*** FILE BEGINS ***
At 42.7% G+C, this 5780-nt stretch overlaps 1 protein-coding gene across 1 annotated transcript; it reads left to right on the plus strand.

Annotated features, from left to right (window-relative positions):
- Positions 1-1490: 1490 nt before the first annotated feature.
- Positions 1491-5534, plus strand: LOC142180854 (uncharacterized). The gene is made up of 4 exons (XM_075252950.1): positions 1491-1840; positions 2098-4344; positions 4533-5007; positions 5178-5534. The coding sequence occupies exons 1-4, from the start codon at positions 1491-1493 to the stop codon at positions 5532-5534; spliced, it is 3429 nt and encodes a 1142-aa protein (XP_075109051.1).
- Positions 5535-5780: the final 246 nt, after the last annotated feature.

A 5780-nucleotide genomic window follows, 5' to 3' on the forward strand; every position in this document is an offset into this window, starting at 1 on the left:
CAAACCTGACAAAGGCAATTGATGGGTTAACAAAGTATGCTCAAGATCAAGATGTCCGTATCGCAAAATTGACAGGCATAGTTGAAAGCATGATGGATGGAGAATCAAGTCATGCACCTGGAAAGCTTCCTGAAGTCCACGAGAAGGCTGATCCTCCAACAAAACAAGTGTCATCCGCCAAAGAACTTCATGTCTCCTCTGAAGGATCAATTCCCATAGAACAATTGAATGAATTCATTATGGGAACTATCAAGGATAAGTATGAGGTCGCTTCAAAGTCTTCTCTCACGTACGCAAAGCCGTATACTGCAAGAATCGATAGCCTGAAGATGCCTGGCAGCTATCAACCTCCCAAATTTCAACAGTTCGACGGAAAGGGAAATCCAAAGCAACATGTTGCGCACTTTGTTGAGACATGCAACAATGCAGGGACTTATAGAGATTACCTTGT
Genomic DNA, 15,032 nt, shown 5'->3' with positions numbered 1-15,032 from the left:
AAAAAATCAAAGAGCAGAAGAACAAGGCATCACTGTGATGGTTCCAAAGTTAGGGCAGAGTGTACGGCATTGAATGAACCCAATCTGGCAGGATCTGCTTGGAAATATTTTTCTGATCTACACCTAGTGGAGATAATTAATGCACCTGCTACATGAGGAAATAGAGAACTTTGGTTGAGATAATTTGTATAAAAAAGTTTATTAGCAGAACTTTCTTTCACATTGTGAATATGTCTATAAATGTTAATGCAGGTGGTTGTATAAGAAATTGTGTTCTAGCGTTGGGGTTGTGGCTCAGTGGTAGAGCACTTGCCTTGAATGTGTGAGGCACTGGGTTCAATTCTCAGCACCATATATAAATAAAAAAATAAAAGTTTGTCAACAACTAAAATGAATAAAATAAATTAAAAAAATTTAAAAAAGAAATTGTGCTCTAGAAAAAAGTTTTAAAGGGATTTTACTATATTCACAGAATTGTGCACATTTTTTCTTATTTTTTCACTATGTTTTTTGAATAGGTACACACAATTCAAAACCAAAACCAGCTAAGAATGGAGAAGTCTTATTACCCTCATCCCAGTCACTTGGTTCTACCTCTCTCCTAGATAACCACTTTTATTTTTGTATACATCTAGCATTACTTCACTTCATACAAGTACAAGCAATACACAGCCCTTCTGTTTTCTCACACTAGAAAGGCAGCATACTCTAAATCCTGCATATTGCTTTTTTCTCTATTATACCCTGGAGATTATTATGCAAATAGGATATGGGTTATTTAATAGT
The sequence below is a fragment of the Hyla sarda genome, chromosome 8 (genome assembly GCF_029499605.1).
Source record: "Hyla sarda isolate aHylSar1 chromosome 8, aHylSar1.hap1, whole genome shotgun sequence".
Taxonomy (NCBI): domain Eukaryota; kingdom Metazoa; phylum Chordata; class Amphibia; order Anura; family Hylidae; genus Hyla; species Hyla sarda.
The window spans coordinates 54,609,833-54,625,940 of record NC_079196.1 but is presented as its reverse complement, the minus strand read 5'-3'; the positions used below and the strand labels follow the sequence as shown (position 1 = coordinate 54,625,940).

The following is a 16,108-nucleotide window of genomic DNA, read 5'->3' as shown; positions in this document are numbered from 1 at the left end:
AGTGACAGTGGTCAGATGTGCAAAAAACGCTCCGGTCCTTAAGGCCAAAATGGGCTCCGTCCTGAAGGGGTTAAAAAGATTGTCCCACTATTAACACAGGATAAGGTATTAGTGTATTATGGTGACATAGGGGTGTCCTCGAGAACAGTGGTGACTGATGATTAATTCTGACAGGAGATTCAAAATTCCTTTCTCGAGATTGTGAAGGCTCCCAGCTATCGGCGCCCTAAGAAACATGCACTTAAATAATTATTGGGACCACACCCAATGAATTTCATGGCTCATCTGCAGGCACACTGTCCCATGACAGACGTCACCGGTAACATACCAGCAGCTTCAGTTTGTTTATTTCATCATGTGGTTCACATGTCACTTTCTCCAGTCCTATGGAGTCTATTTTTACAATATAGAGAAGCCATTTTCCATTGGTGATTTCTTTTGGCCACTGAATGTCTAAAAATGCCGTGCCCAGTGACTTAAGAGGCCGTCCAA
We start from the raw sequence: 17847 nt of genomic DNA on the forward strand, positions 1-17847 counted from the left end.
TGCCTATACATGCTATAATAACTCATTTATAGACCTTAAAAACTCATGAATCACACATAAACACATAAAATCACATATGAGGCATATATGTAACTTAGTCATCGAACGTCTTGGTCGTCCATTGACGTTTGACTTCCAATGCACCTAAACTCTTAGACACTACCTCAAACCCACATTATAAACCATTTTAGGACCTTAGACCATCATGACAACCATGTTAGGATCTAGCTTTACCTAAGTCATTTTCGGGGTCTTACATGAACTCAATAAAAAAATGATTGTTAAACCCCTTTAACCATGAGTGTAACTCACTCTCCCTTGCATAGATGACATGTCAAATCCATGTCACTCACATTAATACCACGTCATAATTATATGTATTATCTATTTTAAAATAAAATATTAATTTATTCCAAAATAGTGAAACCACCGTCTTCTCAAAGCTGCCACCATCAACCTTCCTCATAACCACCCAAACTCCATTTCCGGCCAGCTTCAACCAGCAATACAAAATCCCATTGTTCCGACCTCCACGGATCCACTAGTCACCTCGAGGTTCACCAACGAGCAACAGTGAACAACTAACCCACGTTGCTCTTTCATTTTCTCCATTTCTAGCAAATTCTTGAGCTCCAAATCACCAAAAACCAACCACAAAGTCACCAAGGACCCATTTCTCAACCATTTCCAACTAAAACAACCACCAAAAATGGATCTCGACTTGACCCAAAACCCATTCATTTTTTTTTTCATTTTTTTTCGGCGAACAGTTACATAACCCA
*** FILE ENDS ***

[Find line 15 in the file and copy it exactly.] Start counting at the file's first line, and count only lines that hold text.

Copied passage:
AGTGACAGTGGTCAGATGTGCAAAAAACGCTCCGGTCCTTAAGGCCAAAATGGGCTCCGTCCTGAAGGGGTTAAAAAGATTGTCCCACTATTAACACAGGATAAGGTATTAGTGTATTATGGTGACATAGGGGTGTCCTCGAGAACAGTGGTGACTGATGATTAATTCTGACAGGAGATTCAAAATTCCTTTCTCGAGATTGTGAAGGCTCCCAGCTATCGGCGCCCTAAGAAACATGCACTTAAATAATTATTGGGACCACACCCAATGAATTTCATGGCTCATCTGCAGGCACACTGTCCCATGACAGACGTCACCGGTAACATACCAGCAGCTTCAGTTTGTTTATTTCATCATGTGGTTCACATGTCACTTTCTCCAGTCCTATGGAGTCTATTTTTACAATATAGAGAAGCCATTTTCCATTGGTGATTTCTTTTGGCCACTGAATGTCTAAAAATGCCGTGCCCAGTGACTTAAGAGGCCGTCCAA